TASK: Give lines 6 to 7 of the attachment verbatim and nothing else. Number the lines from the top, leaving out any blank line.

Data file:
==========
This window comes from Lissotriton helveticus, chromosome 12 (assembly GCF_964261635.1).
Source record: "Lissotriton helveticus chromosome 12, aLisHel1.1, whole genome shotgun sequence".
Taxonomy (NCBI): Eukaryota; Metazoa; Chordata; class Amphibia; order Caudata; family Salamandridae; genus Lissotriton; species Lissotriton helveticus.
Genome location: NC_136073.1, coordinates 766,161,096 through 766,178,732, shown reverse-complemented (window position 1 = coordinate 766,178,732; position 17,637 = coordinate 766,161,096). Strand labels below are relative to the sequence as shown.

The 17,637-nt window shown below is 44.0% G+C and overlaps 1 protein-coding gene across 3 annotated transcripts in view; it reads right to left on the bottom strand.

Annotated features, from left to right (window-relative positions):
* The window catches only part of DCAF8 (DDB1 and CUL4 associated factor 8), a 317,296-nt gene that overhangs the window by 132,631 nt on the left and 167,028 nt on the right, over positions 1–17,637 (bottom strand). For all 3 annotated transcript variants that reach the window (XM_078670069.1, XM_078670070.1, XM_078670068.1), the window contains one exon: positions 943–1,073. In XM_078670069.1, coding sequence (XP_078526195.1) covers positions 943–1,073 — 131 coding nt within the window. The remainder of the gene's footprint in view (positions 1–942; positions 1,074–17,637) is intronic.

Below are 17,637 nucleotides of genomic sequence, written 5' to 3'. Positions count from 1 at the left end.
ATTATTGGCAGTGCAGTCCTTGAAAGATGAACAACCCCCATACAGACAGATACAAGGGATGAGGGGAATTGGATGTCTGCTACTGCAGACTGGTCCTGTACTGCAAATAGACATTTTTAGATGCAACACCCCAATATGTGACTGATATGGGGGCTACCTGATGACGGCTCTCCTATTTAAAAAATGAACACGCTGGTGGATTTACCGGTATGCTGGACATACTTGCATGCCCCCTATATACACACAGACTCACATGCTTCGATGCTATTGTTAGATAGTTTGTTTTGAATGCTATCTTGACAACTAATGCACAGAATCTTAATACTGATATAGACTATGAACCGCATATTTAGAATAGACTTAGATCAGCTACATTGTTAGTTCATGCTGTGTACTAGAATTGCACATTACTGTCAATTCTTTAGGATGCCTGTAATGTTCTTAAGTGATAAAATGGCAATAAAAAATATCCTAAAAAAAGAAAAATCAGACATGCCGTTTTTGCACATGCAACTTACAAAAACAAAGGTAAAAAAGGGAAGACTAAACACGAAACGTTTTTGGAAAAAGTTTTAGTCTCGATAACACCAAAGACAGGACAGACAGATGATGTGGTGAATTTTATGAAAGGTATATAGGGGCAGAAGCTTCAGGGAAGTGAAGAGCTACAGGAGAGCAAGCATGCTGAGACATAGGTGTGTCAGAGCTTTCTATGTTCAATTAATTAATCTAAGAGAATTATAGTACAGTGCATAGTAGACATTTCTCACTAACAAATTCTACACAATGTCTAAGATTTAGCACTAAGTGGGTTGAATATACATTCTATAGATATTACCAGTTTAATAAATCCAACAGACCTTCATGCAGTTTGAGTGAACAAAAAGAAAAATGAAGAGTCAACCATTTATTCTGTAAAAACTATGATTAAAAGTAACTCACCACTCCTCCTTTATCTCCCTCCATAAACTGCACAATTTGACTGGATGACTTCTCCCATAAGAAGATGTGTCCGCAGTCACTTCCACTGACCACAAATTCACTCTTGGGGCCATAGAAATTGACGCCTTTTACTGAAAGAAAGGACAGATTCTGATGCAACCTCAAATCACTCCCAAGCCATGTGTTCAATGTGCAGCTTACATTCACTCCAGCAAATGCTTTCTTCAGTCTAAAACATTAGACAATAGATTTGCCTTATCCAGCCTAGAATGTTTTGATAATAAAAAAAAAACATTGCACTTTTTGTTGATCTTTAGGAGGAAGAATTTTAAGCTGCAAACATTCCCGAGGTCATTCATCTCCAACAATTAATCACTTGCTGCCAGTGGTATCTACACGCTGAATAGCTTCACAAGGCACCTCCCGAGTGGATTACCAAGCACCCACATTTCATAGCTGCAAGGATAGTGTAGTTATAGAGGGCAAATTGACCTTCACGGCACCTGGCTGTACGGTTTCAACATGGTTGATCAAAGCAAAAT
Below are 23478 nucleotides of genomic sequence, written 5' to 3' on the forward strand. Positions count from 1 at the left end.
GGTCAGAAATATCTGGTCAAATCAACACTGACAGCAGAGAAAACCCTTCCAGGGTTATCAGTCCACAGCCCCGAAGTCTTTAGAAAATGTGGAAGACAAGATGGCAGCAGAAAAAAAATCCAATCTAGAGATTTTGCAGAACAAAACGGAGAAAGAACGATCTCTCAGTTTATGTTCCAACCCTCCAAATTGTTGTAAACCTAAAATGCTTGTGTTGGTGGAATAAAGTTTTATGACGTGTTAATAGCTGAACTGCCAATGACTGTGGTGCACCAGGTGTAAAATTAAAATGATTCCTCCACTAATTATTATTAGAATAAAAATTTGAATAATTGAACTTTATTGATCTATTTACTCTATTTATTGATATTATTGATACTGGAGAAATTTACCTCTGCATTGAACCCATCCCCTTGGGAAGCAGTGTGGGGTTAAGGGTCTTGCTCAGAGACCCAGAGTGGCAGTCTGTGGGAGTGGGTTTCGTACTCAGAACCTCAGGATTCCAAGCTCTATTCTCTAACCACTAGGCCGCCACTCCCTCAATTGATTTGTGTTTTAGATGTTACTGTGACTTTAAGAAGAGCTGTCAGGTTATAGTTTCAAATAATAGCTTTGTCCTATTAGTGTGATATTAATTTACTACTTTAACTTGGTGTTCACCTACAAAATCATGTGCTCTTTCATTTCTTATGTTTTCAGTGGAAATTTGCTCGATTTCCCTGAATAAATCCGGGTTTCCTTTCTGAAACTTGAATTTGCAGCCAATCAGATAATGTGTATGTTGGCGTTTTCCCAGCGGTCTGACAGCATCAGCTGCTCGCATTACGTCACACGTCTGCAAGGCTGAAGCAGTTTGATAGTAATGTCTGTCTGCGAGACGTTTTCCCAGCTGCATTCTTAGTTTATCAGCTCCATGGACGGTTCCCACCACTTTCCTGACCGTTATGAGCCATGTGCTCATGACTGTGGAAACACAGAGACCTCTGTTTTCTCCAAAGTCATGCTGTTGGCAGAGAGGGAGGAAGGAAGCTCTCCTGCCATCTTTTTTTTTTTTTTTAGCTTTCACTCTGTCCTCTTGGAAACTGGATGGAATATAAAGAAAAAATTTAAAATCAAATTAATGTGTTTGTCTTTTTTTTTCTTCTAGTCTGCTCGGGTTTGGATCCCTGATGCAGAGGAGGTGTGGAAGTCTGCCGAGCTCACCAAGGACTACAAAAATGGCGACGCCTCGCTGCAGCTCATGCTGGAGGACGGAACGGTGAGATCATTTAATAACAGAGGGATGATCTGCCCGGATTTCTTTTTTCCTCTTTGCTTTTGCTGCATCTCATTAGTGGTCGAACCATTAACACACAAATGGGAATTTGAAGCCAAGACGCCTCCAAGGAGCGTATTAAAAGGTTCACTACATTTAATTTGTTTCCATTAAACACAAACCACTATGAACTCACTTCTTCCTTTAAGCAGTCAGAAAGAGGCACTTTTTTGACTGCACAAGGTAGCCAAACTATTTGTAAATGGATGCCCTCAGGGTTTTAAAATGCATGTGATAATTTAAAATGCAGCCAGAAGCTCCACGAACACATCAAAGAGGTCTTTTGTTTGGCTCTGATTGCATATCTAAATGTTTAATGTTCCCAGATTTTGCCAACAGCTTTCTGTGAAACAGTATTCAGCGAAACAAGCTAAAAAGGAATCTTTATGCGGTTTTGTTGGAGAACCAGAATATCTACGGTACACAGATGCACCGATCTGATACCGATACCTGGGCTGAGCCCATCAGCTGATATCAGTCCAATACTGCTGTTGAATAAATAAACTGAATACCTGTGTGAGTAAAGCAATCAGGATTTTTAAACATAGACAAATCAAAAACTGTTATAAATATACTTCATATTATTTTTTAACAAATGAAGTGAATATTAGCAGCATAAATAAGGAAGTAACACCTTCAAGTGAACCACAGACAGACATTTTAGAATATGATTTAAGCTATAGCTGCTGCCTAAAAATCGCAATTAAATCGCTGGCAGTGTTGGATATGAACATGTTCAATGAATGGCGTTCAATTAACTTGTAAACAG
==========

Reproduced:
Annotated features, from left to right (window-relative positions):
* The window catches only part of DCAF8 (DDB1 and CUL4 associated factor 8), a 317,296-nt gene that overhangs the window by 132,631 nt on the left and 167,028 nt on the right, over positions 1–17,637 (bottom strand). For all 3 annotated transcript variants that reach the window (XM_078670069.1, XM_078670070.1, XM_078670068.1), the window contains one exon: positions 943–1,073. In XM_078670069.1, coding sequence (XP_078526195.1) covers positions 943–1,073 — 131 coding nt within the window. The remainder of the gene's footprint in view (positions 1–942; positions 1,074–17,637) is intronic.